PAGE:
Shorter Community AME Church, organized in July 1868, by Bishop Thomas M.D. Ward, was the first African-American Church established in Colorado. The Church has grown form a log cabin erected in lots at the corner of 19th and Hollladay Streets (now Market Street) to its current locations, “Freedom Crossroads”, Martin Luther King Boulevard and Richard Allen Court.

The Church and Church Buildings

Historically, the Shorter family has always BUILT its house of worship and never has occupied a previously owned building.

St. John AME Church was organized by Bishop Thomas M. D. Ward. The first church building, a log cabin, was erected on land donated by Major Fillmore, a Union officer in the Civil War. The church began with eighteen members, including six trustees: Gibble Burrel, Samuel Cook, Alvin Cummings, Gilbert Phelps, Lewis Price and Irving Williams.

The cabin served as the first church structure from 1864-1878. In 1878, a larger, brick structure was built on the corner of 19th and Stout Streets for $2,000.00. In 1880, to honor the presiding Bishop, James A. Shorter, St. John AME Church was renamed Shorter Chapel.

In 1886, the structure at 19th and Stout (currently the U.S. Federal Court House) was sold for $15,000.00, and other sites were considered to build a new church home. For almost a full year and at three different locations, Shorter Chapel experienced considerable opposition from neighbors against having a Black Church in their community.

Church Sites:

24th and California Streets

  • Land purchased for $10,000.00
  • Land sold due to opposition for $2,000.00 profit

17th and Glenarm Streets, across from the wealthy Denver Club

  • Land purchased for $10,000.00
  • Land sold, after the ground breaking and excavation, due to opposition, for $4,000.00 profit
  • The Midland Savings and Loan Company was later built on the site.

E. 19th Avenue and Lincoln Street

  • Land purchased and sold due to opposition from local white homeowners.

23rd and Cleveland Streets

In the fall of 1887, three lots on the corner of 23rd and Cleveland Place were purchased for $9,000.00. One of the homes purchased with the lot was converted into the church parsonage. The church was built for $24,000.00 and after the financial gains during the community battles, only $7,000.00 remained on the church mortgage.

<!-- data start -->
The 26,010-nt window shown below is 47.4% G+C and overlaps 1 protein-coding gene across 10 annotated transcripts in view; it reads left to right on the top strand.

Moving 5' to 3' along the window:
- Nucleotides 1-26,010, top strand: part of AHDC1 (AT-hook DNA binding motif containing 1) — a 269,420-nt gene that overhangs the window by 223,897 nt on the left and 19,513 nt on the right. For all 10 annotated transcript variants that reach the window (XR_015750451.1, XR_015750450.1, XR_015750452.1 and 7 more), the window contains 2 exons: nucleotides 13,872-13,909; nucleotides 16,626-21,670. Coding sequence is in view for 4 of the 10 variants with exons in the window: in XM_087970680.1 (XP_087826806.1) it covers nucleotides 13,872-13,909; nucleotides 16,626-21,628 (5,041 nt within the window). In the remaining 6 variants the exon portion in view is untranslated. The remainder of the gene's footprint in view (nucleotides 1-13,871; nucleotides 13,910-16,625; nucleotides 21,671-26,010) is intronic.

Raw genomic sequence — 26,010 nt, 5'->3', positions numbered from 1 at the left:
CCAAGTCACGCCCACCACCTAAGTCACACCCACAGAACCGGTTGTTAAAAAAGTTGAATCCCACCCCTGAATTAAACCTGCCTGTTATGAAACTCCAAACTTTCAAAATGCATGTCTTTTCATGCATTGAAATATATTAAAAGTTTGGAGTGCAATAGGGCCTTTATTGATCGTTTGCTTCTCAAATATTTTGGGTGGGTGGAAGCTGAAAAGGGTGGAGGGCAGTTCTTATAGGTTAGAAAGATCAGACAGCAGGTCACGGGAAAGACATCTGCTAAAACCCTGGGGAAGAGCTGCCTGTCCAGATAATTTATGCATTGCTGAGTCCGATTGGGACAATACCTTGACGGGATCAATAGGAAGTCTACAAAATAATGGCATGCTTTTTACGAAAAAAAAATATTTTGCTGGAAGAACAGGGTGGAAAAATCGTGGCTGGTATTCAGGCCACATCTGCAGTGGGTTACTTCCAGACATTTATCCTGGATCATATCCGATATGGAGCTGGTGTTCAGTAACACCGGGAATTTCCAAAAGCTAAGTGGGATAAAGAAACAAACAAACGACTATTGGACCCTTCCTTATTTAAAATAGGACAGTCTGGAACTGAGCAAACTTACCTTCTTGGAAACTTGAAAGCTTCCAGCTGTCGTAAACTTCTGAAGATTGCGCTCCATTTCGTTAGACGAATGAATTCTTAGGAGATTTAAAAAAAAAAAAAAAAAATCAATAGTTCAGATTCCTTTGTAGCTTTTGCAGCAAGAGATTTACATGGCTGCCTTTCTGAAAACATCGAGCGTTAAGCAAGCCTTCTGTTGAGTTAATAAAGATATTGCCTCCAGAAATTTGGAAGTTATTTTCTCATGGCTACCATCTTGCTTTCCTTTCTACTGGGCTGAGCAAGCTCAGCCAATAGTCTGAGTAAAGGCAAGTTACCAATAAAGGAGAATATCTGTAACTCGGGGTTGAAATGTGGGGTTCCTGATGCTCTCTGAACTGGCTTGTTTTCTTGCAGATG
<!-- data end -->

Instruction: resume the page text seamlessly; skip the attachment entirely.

The church site at 23rd and Cleveland Place served as the place of worship from August 5, 1889 until April 9, 1925. In April, it is alleged that the Ku Klux Klan set fire to and completely destroyed the building. The Shorter Family Shared worship facilities with Peoples Presbyterian Church until Easter morning April 4, 1926. On this morning, the first service was held in the new building erected over the same location of the previous building; 23rd and Cleveland Place.

Richard Allen Court and Martin Luther King Boulevard

Shorter Community AME Church is currently located at the intersection of Freedom Crossroads. The effort to move from 23rd and Cleveland Place was initiated in the 1970’s under the leadership of Rev. Carter. The first services in the Shorter Education Center, our temporary sanctuary, were held July 11, 1981.

The ground-breaking ceremony for our permanent sanctuary was held in the fall of 1988. The permanent sanctuary was completed in June 1990 with the dedication services being held during the month.

Shorter currently owns and operates the Richard Allen Center Corporation, Richard Allen Gardens-Senior and Handicapped Housing Facilities, Bishop Richard Allen Center-Community Classroom and Meeting Facility.

Other property owned and managed by Shorter AME is the Shorter Arms Low Resource and Handicapped Housing Facility.

Every pastor of Shorter has served to help affect early liquidation of debts on church property has been actively involved in church and community concerns and has led in the spiritual growth of the membership. Through these efforts, Shorter AME has become a leader in the Denver community and the AME connectional church.